In Wick v. Twilio Inc., 2016 WL 6460316, at *2–3 (W.D.Wash., 2016), Judge Lasnik dismissed a TCPA Plaintiff’s claim against Twilio on the basis that the Plaintiff consented to receive the text messages at issue.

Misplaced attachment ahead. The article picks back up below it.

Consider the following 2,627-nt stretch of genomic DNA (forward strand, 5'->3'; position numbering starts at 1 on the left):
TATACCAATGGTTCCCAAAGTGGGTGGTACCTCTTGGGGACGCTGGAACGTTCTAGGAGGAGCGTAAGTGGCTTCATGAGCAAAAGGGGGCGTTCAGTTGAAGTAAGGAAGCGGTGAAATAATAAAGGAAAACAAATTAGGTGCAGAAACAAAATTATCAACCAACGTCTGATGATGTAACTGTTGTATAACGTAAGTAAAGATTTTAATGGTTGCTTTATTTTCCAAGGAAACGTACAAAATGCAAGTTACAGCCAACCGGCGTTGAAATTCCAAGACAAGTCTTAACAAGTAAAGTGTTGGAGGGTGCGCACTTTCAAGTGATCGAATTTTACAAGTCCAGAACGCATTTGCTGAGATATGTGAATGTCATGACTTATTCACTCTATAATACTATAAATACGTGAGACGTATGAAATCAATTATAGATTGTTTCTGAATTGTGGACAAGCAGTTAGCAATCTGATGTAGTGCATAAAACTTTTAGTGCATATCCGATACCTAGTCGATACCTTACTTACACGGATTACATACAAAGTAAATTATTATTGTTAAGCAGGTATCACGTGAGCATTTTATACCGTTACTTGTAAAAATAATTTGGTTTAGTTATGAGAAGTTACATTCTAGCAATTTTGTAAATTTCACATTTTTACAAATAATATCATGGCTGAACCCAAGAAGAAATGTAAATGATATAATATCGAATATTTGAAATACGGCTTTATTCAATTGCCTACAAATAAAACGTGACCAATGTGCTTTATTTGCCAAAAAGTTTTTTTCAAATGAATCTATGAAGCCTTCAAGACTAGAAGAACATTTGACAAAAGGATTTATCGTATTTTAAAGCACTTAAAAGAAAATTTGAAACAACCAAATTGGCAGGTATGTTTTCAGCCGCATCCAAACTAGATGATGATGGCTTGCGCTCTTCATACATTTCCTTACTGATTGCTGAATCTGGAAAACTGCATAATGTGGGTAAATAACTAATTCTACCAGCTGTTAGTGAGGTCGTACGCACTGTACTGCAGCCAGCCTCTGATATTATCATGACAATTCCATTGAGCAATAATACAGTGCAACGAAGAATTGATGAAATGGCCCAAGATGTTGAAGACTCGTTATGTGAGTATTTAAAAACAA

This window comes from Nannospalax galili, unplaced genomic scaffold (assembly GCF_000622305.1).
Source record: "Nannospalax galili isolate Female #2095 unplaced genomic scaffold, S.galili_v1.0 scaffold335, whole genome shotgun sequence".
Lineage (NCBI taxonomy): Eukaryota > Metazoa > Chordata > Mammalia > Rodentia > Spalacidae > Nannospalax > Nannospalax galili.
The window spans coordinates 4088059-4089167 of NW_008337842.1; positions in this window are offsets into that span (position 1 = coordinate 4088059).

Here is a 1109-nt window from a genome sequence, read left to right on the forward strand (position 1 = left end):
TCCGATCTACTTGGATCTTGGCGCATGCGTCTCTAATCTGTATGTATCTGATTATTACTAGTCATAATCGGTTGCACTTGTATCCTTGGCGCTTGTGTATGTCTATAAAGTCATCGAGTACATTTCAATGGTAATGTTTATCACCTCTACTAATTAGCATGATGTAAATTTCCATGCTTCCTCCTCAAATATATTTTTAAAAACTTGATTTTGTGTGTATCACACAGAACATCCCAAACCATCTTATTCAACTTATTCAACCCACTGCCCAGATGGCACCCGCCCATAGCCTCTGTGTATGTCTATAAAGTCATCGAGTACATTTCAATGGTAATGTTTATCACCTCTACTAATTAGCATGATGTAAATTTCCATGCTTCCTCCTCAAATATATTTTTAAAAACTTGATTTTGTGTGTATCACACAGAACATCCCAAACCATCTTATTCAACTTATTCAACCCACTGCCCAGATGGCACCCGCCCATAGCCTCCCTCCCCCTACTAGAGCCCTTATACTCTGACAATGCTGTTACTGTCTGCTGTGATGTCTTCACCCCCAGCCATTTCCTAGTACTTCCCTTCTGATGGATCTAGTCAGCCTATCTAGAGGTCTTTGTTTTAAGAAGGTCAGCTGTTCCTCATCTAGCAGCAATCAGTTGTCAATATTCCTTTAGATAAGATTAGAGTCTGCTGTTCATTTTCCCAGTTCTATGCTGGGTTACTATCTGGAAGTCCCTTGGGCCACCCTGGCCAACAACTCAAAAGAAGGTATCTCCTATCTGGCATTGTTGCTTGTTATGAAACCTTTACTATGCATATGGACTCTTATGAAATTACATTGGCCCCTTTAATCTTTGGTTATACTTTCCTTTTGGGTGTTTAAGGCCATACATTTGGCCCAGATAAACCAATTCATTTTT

The parties disagree as to whether the text and call at issue qualifies as telemarketing. If the text and call do qualify as telemarketing, then defendant did not meet the requisite consent standard because plaintiff did not provide express written consent. If the text and call do not qualify as telemarketing, however, then defendant did meet the consent standard because plaintiff submitted his telephone number to the Crevalor website without limiting instructions. The Court concludes that the communications alleged by plaintiff do not rise to the level of telemarketing. The Federal Communications Commission defines telemarketing as “the initiation of a telephone call or message for the purpose of encouraging the purchase or rental of, or investment in, property, goods or services, which is transmitted to any person.” 47 C.F.R. § 64.1200(f)(12) (2013). In Chesbro v. Best Buy Stores, L.P., the Ninth Circuit called for a “common sense” approach to whether a communication amounts to telemarketing. 705 F.3d 913, 918 (2012). The Ninth Circuit concluded that repeated calls reminding plaintiff to redeem Best Buy Reward Zone Points constituted telemarketing where the only use for the points was for future purchases at Best Buy. Id.   In determining whether the communications plaintiff received constitute a common sense understanding of telemarketing, the Court finds three cases persuasive. See Aderhold v. Car2go N.A., LLC, No. C13-489RAJ, 2014 WL 794802, at *3 (W.D. Wash. Feb. 27, 2014) (granting motion for judgment on the pleadings, ruling that plaintiff’s pleadings established defendant’s affirmative defense to plaintiff’s TCPA claim), aff’d, No. 2-13-cv-00489-RAJ, 2016 WL 4709873 (9th Cir. Sept. 9, 2016); Gragg v. Orange Cab Co., Inc., 145 F. Supp. 3d 1046, 1049 (Nov. 9, 2015) (holding that the text portion alerting customer of taxi’s dispatch did not violate CEMA and applying case law pertaining to the telemarketing standard under the TCPA); Daniel, 2015 WL 7454260, at *3 (granting defendant’s motion to dismiss, holding that the text defendant sent did not constitute telemarketing).  In Aderhold v. Car2go N.A., LLC, plaintiff submitted an on-line registration form for membership in car2go, at which point he then received an email and a text message about how to complete the registration process. 2014 WL 794802, at *1. The text stated: “Please enter your car2go activation code 145858 into the emailed link. We look forward to welcoming you to car2go.” Id. Mr. Aderhold argued that this was a telemarketing text because it directed him to place an activation code into an email that connected to the car2go website, a website that contains promotions for the car2go service. Id. at *9. The court disagreed, reasoning that there was “no indication that the text was intended for anything other than the limited purpose stated in its two sentences: to permit Mr. Aderhold to complete registration.” Id. This same analysis applies to the text and call plaintiff received. Both communications reminded plaintiff of the order process that plaintiff initiated when he submitted his information into the Crevalor website. Aderhold differs from the present case in an important respect. Mr. Aderhold submitted a registration form to apply for membership with the car2go service, id., whereas here the plaintiff did not submit a completed order form; plaintiff submitted information into the first page of the process, changed his mind, and chose not complete the order after being redirected to a second webpage. Crevalor, however, had no way of knowing that plaintiff changed his mind. Because the two communications received by plaintiff simply reminded him how to complete the order process that he had initiated, this Court is persuaded that, as in Aderhold, the purpose of these communications was customer service.  Turning next to Gragg v. Orange Cab Co., Inc., the court reaffirmed the reasoning of Aderhold. See 145 F. Supp. 3d at 1049. In Gragg, plaintiff called to order a taxi and received the following text message: “Taxi # 850 dispatched @ 05:20. Smart phone? Book our cabs with Taxi Magic—# 1 Free taxi booking app” The court concluded that the first portion of the text, the dispatch notification, “was a customer service related solely to the consumer transaction he had just initiated. It did not offer or encourage the purchase of any other goods or services.” Id. Thus, the court concluded that if the first portion of the text “were unencumbered by the marketing message for Taxi Magic,” it would not have been a “commercial electronic text message” under CEMA.2 Similarly, the text and call received by plaintiff were also related solely to the consumer transaction he had initiated. Plaintiff admits that he submitted his telephone number and other personal information to receive the free Crevalor product. Plaintiff does not allege that the text or call offered or encouraged the purchase of any product other than the free sample for which plaintiff submitted his information.  Finally, Daniel v. Five Stars Loyalty presents further support for the conclusion that the communications received by plaintiff do not constitute telemarketing. Plaintiff in Daniel had lunch at a Flame Broiler restaurant and asked about the Five Stars consumer rewards program. 2015 WL 7454260, at *1. The cashier informed plaintiff about the program, namely, about how customers earn points for food purchases and about how those points can be used to purchase more food. Id. Plaintiff provided his telephone number and the cashier gave him a plastic Five Stars card. Id. Only minutes later, plaintiff received a text message from Five stars stating: “Welcome to Five Stars, the rewards program of Flame Broiler. Reply with your email to finish registering and get free pts! Txt STOP to unsubscribe.” Id. Plaintiff cited Chesbro and argued that the purpose of the text was to encourage the customer to make additional purchases through the rewards program and thus constituted telemarketing. Id. at 4-5. The court disagreed because, in contrast to the plaintiff in Chesbro, the plaintiff in Daniel “received a single text message in direct and immediate response to his inquiry regarding the Five Stars program and to his provision of his telephone number.” Id. at 5. This fact pattern is analogous to plaintiff receiving a text message and call immediately upon initiating an order process. It is not telemarketing for the service or product provider to inform plaintiff how to complete that process, just as it was not telemarketing for Five Stars to inform Daniel how to finish registering.   Considering the persuasive precedent above, the text message and call received by plaintiff do not constitute telemarketing. Because plaintiff consented to the communications at issue when he submitted his telephone number during the Crevalor order process, plaintiff fails to plead a TCPA violation.